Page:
Sumit Singhal loves modern architecture. He comes from a family of builders who have built more than 20 projects in the last ten years near Delhi in India. He has recently started writing about the architectural projects that catch his imagination.
National Stadium in Tripoli, Libya by gmp · Architekten von Gerkan, Marg und Partner
February 28th, 2014 by Sumit Singhal
Article source: gmp · Architekten von Gerkan, Marg und Partner
A new football stadium for Tripoli: the groundbreaking ceremony for the National Stadium in the new sports park, which was designed by the architects von Gerkan, Marg and Partners (gmp) took place on Wednesday 26 February 2014. The ceremony took place in the presence of the Libyan Prime Minister, Ali Seidan, the German Ambassador, Christian Much, the football legend Franz Beckenbauer and the gmp Project Manager, Hans-Joachim Paap. gmp has been commissioned with the scheme design for the project as well as the detailed design.
This means that Libya is the second country on the African continent in which gmp is carrying out a project; previously, the practice completed three stadiums in South Africa in preparation for the 2010 FIFA World Cup.
Similarly, the new National Stadium in Libya is being built to cater for a very important football event: in 2017, Libya will host the African Cup of Nations, which is the pan-African football championship. Two venues are planned for the capital Tripoli. In addition to the refurbished field-and-track stadium in the existing sports park in the city, a new sports complex with a dedicated football stadium for 71,000 spectators will be built at the western edge of the city close to the sea.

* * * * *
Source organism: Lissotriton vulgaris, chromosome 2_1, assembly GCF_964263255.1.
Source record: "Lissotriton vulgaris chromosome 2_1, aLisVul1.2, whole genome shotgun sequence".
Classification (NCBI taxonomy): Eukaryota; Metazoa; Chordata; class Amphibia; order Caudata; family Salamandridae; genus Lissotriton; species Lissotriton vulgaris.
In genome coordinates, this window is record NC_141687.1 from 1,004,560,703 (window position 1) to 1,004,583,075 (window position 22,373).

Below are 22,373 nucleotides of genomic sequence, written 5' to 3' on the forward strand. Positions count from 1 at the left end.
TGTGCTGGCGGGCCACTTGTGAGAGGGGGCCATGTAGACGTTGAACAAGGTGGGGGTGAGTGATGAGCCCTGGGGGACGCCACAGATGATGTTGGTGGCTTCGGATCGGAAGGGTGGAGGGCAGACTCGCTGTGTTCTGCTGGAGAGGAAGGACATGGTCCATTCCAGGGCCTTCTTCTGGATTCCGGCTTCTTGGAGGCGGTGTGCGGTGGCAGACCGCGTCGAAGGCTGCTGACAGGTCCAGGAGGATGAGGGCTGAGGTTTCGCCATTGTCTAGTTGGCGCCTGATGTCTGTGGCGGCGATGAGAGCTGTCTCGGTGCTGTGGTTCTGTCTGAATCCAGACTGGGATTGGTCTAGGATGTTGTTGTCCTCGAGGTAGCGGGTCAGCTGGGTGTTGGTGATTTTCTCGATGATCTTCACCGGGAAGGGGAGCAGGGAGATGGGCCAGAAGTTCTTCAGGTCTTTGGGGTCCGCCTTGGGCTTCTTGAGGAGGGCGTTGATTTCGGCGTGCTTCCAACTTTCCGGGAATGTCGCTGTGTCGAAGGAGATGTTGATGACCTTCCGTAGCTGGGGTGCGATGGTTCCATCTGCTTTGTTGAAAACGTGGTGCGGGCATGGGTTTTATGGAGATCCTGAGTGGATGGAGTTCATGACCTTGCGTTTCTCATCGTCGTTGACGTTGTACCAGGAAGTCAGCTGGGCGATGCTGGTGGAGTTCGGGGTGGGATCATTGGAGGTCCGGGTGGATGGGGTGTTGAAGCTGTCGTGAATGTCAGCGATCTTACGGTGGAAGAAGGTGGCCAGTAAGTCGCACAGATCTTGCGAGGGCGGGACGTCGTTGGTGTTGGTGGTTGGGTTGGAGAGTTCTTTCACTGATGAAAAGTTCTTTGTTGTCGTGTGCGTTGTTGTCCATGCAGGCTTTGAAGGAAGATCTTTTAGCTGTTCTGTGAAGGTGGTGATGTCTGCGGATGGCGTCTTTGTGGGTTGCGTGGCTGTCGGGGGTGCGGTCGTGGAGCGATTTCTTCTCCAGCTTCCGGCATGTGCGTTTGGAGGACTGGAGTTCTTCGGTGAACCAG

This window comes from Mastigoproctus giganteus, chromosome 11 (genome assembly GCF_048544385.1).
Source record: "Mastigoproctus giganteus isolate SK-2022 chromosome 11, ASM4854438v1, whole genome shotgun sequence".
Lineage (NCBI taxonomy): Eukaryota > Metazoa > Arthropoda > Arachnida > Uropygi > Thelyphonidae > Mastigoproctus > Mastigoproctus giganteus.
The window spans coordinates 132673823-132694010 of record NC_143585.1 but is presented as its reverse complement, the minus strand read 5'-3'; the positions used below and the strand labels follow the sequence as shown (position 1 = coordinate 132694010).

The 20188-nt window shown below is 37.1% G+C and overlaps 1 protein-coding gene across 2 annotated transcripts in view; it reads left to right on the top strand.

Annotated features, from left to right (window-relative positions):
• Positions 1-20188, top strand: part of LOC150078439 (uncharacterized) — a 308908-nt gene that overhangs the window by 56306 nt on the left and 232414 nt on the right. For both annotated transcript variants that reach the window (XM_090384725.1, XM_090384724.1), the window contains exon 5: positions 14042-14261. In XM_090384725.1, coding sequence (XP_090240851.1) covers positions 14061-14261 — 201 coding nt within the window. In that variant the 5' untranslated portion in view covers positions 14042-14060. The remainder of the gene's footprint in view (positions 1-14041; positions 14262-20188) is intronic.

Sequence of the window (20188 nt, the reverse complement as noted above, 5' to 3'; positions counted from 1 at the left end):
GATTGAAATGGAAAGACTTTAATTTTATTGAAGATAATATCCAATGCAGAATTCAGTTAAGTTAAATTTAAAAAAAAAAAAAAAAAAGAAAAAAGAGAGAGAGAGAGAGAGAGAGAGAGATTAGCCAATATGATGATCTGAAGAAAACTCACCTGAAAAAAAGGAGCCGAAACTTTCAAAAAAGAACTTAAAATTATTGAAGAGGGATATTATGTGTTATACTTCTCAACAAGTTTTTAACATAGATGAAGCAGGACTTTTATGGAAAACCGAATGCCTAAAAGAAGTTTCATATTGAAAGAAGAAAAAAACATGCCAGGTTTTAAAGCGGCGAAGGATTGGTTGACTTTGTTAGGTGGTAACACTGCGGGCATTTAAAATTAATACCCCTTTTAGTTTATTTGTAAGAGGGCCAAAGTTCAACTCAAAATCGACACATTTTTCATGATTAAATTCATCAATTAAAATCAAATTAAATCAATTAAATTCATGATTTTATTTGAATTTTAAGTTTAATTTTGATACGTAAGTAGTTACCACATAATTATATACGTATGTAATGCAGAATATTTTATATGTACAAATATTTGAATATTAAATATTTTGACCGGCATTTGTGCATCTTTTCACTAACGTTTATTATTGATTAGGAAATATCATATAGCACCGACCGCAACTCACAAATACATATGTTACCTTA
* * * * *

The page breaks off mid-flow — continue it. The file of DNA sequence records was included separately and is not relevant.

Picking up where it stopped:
In addition to the National Stadium, the project includes an indoor pool, a multi-purpose arena and “Family Sportsworld”, a family sports facility. The complex, which is being built around a circular basin of approx. 500 m diameter, is designed with a symbolism focusing on the number 3 in deference to the historic genius loci, as represented by the city’s name (tri-polis = city of three).
In the centre the stadium has been placed on a cone-shaped plinth, while the three additional buildings have been arranged on the periphery in a triangular configuration. The symbolism of the stadium arises from the synthesis of three significant architectural elements: the stone stepped base, the curved main body of the building for the upper balcony and, above all, the loadbearing roof construction which is supported by three arches spanning the entire stadium – thus adding to the symbolism. The interior of the stadium itself is structured into a configuration of three balcony tiers.
The form of the new National Stadium incorporates and reinforces the historic identity of the city and – at the same time – provides a confident landmark for the whole country as host of the African Cup of Nations.